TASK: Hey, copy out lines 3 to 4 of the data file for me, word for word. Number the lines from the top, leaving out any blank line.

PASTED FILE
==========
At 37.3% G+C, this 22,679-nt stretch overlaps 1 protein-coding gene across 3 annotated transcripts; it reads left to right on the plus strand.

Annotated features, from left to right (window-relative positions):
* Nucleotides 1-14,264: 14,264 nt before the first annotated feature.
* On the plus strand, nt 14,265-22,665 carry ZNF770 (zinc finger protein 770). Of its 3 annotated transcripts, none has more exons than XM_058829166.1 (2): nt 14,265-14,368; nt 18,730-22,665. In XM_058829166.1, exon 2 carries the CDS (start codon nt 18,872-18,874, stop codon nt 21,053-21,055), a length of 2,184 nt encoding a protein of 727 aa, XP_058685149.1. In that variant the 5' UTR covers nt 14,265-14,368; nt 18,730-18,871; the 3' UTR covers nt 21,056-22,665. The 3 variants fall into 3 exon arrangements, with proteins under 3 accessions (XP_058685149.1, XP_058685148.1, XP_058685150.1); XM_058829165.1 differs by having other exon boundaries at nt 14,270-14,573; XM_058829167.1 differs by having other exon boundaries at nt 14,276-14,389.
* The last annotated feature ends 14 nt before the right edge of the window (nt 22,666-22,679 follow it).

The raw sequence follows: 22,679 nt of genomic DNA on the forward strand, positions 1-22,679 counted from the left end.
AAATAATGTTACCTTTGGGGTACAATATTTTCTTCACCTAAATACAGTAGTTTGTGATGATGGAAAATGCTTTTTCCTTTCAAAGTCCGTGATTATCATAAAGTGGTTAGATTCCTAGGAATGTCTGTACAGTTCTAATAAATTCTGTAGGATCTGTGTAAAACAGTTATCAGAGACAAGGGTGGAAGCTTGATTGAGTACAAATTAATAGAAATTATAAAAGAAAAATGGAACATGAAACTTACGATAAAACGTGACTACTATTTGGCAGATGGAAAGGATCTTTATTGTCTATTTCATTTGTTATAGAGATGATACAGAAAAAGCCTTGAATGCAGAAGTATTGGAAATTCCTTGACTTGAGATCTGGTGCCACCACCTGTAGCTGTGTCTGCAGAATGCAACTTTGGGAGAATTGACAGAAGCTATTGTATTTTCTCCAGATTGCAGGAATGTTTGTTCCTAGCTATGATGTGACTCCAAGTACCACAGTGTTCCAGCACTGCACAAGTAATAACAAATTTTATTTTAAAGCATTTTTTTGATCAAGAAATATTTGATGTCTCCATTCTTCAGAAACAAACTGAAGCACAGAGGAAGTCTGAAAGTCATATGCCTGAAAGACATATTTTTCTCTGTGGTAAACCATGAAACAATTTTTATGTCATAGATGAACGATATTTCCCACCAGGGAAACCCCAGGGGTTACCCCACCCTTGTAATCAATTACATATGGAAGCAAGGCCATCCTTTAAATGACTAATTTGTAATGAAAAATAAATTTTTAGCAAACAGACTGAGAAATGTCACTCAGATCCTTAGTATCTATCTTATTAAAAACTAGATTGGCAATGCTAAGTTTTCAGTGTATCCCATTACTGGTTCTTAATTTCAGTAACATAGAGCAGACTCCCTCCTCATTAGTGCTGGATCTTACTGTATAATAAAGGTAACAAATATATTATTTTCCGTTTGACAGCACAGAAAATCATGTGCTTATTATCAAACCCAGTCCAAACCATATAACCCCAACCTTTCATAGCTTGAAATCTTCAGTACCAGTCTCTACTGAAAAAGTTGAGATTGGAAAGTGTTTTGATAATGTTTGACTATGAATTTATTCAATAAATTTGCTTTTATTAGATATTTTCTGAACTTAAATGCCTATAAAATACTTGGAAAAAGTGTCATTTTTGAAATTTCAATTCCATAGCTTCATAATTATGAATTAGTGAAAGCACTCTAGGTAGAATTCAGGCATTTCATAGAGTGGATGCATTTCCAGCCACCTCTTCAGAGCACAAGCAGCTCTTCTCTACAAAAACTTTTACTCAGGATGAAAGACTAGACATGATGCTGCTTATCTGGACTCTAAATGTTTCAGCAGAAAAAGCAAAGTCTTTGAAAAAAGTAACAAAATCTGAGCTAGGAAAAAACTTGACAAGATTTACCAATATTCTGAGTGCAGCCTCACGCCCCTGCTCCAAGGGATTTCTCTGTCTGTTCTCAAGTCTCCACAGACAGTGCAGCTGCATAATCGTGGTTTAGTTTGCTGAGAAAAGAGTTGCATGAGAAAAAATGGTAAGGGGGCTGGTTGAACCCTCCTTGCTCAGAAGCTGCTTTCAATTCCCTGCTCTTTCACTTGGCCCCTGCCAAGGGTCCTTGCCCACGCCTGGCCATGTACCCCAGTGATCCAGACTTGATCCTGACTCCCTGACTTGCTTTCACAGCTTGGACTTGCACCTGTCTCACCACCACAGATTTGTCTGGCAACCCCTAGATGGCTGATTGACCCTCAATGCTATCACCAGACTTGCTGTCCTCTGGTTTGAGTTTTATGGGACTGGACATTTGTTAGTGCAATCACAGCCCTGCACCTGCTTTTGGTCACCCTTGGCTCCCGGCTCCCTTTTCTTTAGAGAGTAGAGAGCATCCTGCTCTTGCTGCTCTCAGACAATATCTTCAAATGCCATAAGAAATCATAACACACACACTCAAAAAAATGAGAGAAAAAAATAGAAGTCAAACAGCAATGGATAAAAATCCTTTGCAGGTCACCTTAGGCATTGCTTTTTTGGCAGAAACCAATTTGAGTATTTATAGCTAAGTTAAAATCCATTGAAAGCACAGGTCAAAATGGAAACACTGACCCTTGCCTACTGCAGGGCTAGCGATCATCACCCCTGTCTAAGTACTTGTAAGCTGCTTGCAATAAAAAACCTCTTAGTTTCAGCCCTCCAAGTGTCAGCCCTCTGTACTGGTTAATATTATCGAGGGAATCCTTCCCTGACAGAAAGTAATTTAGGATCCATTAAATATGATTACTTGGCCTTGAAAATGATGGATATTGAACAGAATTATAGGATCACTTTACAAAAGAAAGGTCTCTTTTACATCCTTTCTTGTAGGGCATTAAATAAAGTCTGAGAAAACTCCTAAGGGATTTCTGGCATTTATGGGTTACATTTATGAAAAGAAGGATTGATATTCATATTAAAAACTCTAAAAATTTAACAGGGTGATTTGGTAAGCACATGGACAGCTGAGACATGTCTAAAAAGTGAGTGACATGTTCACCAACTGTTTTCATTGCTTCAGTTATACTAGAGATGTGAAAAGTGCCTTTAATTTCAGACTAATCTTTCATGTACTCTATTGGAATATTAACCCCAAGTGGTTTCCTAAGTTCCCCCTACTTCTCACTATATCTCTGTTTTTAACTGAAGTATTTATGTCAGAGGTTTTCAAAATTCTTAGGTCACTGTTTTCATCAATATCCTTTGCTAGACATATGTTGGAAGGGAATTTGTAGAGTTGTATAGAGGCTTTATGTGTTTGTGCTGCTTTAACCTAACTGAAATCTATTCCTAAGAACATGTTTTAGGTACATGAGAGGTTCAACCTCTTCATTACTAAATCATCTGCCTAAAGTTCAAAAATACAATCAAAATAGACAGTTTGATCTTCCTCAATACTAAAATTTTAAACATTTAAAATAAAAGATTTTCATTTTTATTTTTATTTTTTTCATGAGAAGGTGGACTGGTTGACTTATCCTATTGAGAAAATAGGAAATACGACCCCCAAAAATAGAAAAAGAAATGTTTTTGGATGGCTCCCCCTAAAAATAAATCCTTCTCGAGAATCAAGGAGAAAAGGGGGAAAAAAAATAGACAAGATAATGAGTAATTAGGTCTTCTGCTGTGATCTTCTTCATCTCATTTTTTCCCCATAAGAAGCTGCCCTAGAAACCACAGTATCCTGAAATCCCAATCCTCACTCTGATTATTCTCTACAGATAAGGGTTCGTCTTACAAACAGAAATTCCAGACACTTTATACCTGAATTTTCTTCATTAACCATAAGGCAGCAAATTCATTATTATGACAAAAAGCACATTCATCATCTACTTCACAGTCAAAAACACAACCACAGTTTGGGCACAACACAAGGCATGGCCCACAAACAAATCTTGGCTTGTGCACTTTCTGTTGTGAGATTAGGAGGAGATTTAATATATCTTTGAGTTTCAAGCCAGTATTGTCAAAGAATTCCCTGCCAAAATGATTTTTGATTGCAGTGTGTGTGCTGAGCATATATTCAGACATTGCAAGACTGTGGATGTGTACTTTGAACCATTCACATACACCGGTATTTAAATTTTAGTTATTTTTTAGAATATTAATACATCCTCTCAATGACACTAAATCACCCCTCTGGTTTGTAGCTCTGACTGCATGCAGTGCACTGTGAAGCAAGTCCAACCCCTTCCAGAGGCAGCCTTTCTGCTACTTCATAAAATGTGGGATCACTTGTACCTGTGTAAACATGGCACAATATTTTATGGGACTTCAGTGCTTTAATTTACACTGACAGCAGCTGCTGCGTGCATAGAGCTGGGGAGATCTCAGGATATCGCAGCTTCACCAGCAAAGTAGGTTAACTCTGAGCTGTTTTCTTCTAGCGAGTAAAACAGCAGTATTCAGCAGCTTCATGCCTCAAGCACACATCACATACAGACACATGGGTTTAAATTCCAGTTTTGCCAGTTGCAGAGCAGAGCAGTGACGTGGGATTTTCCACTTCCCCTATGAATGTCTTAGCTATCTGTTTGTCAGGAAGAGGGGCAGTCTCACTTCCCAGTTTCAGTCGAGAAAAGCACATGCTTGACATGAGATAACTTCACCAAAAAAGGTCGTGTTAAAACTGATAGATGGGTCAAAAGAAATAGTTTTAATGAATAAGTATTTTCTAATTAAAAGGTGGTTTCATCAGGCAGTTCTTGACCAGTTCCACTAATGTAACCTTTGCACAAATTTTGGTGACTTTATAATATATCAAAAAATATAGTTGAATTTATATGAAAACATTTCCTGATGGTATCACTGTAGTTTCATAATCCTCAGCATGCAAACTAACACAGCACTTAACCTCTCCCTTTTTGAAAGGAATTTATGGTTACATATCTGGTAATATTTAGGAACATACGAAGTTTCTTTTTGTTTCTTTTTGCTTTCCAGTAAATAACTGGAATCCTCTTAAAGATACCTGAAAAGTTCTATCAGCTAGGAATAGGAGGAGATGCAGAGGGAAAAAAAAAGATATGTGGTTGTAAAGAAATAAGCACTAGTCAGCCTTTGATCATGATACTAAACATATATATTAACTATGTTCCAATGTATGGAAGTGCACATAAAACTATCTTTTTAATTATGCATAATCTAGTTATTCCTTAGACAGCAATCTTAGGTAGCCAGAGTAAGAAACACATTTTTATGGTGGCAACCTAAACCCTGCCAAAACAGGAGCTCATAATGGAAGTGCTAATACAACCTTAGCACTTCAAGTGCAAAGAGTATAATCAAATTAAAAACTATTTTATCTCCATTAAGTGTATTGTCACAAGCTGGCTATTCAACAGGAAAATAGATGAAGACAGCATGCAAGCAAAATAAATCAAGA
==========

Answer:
* Nucleotides 1-14,264: 14,264 nt before the first annotated feature.
* On the plus strand, nt 14,265-22,665 carry ZNF770 (zinc finger protein 770). Of its 3 annotated transcripts, none has more exons than XM_058829166.1 (2): nt 14,265-14,368; nt 18,730-22,665. In XM_058829166.1, exon 2 carries the CDS (start codon nt 18,872-18,874, stop codon nt 21,053-21,055), a length of 2,184 nt encoding a protein of 727 aa, XP_058685149.1. In that variant the 5' UTR covers nt 14,265-14,368; nt 18,730-18,871; the 3' UTR covers nt 21,056-22,665. The 3 variants fall into 3 exon arrangements, with proteins under 3 accessions (XP_058685149.1, XP_058685148.1, XP_058685150.1); XM_058829165.1 differs by having other exon boundaries at nt 14,270-14,573; XM_058829167.1 differs by having other exon boundaries at nt 14,276-14,389.